Everything After August
How do you know when a rock star is about to go on tour? Check the gym. That's where Mr. Showbiz caught up with Counting Crows' Adam Duritz--at a Manhattan health club, just days before the release of the band's second album, Recovering the Satellites. "I ride, lift a lot of weights, do a bunch of sit-ups," the thirty-year-old singer-songwriter says. "I'm just trying to get myself in shape for the road."
He'd better. All eyes are on Duritz as he and his bandmates--guitarists Dan Vickery and David Bryson, bassist Matt Malley, keyboardist Charles Gillingham, and drummer Ben Mize--prepare to hit the road in support of the follow-up to their acclaimed 1993 debut, August and Everything After. For some, August sounded more like the long-lost work of a favorite artist than the first release of a new band. With strong threads of the Band, Van Morrison, and other rock legends woven into songs like "Mr. Jones" and "Round Here," the Crows' sound was the musical equivalent of pre-washed jeans: it was new, yet so broken-in that it was instantly comfortable and palpably familiar.
Nearly five-million copies later, August and Everything After stands as one of the most auspicious debuts in rock history. The annals of pop music, however, are filled with promising starts betrayed by rushed follow-ups and disappointing sophomore efforts. That may explain why Counting Crows spent so long working on Recovering the Satellites, which was released on vinyl October 8 and arrives in stores on CD October 15. The new album rocks harder than its predecessor, but it's just as soul-searching, exploring the toll success has taken on the band, and especially on its leader. But that was just one of the many subjects the introspective Duritz discussed during a break in his workout schedule.
Everything After August
What did you do after the tour ended for the first album?
Bartended at the Viper Room for awhile.
I needed to get out of Berkeley, so I moved to L.A. I had friends down there--specifically the people who ran the Viper Room. It was a comfortable place to hang out without being hassled. One night I realized it was less crowded behind the bar, and one of my best friends was bartending, so I started hanging back there, smoking cigarettes and drinking beers. I became a pretty good bartender after awhile.
How were the tips?
I made a lot of money from my friends while I was bartending. Mostly it was just a place to hang out; I could talk all night with my friends who were bartending with me. And I was always free to go upstairs and watch bands if I wanted to, or they'd go and I'd bartend.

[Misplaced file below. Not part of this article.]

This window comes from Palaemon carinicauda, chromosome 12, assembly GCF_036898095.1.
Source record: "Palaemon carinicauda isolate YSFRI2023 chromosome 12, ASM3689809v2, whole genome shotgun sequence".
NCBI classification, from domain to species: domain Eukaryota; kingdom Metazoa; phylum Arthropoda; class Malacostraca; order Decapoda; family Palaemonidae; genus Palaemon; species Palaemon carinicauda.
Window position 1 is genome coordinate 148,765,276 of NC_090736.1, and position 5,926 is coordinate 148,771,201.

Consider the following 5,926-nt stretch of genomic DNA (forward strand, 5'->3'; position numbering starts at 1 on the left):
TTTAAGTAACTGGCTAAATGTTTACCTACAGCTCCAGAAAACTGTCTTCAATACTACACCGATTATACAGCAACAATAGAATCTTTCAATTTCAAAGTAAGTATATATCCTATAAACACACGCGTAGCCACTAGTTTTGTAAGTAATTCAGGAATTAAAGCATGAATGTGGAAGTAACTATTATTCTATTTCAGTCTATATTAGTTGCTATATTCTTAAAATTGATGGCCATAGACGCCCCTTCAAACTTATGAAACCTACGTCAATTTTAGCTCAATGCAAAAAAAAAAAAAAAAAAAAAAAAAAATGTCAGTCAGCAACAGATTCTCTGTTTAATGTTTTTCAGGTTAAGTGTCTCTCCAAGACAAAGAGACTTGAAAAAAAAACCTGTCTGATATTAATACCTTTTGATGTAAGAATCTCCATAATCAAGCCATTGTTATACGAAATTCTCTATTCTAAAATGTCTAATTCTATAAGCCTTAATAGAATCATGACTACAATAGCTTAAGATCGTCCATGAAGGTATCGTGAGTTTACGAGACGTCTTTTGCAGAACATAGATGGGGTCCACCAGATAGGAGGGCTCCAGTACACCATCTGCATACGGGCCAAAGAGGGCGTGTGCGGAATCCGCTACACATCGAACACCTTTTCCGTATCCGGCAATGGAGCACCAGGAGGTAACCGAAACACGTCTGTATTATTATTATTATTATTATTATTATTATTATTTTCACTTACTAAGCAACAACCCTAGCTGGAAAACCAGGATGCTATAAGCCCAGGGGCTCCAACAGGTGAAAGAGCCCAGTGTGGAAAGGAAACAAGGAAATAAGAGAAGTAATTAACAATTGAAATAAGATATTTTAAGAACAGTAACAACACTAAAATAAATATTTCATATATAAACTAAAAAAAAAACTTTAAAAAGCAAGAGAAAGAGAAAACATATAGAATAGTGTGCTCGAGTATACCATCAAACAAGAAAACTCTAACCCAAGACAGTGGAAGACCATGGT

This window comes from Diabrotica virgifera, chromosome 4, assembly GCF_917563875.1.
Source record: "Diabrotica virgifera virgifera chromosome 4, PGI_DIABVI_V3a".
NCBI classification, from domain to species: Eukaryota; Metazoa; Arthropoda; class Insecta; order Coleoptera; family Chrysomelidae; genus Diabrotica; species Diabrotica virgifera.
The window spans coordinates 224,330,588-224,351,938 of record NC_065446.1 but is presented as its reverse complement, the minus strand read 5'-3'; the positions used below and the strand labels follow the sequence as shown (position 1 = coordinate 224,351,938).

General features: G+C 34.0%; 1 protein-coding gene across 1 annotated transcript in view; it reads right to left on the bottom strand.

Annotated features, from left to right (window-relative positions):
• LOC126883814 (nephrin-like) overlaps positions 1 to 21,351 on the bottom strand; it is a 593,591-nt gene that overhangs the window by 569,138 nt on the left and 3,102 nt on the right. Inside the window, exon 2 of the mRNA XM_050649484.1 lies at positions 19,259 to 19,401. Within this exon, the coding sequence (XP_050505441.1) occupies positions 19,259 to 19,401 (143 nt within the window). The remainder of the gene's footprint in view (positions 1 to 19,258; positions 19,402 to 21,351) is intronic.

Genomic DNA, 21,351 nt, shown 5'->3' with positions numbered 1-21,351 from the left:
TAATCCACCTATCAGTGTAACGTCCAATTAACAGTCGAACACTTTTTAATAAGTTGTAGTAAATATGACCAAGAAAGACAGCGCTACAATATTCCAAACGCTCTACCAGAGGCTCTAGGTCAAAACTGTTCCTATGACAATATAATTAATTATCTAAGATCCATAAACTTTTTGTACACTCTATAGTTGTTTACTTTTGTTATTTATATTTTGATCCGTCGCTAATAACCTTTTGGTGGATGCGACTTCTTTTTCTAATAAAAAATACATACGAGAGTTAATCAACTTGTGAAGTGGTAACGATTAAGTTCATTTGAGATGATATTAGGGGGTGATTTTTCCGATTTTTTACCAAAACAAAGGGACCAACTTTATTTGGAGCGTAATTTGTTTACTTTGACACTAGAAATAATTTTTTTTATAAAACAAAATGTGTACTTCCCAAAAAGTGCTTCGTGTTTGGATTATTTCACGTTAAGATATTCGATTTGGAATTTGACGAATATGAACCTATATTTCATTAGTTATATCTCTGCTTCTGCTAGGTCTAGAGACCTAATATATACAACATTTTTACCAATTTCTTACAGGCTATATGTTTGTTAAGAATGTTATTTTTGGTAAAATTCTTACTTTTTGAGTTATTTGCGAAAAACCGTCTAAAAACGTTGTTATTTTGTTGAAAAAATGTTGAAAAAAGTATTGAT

Sounds like a pretty cozy existence. What made you move?
I have this stupid, recognizable hair, and it became hard to go anywhere. In Europe it was fine, but it was hard in America--especially at home. I felt weird going out in the Bay Area: I couldn't seem to go anywhere without someone staring. In L.A., no one cares. New York is the same way. That makes them perfectly pleasant places to hang. I have some nice friends in L.A., musicians like Maria McKee and Bruce Brody, or people like Gary Gersh, who signed me to Geffen, or Samantha Mathis, who I dated for awhile, or Sean Penn. I needed to be normal for a little bit, just to be a guy, go out and talk to people, not be a rock star for awhile. The idea of writing songs repelled me.
What got you going on new songs?
During the summer of '95, I wrote a few songs, called the guys up, and said, "Listen, I think it's time to start working. I don't want to write a whole album of piano songs." So we got a rehearsal studio in L.A. and rented a house for the guys. They'd come down for a week, go back home for a week, off and on. We'd rehearse 'til we burnt out, and when we got some songs, we'd play an unannounced show at the Viper Room. We did that for four or five months until we had an album. The last side of the album we wrote in the studio while we were recording: "Recovering the Satellites," "Monkey," "Mercury," and "A Long December."
You refer to a "side," which isn't really the parlance in the CD age. Do you view it as an album of sides, or of distinct parts?
It's been said that it's in four suites, but I don't think it's separable in that way. To me, there's a first album and a second album--all the songs up to "Have You Seen Me Lately?" are the first album, then "Miller's Angels" and beyond are the second one.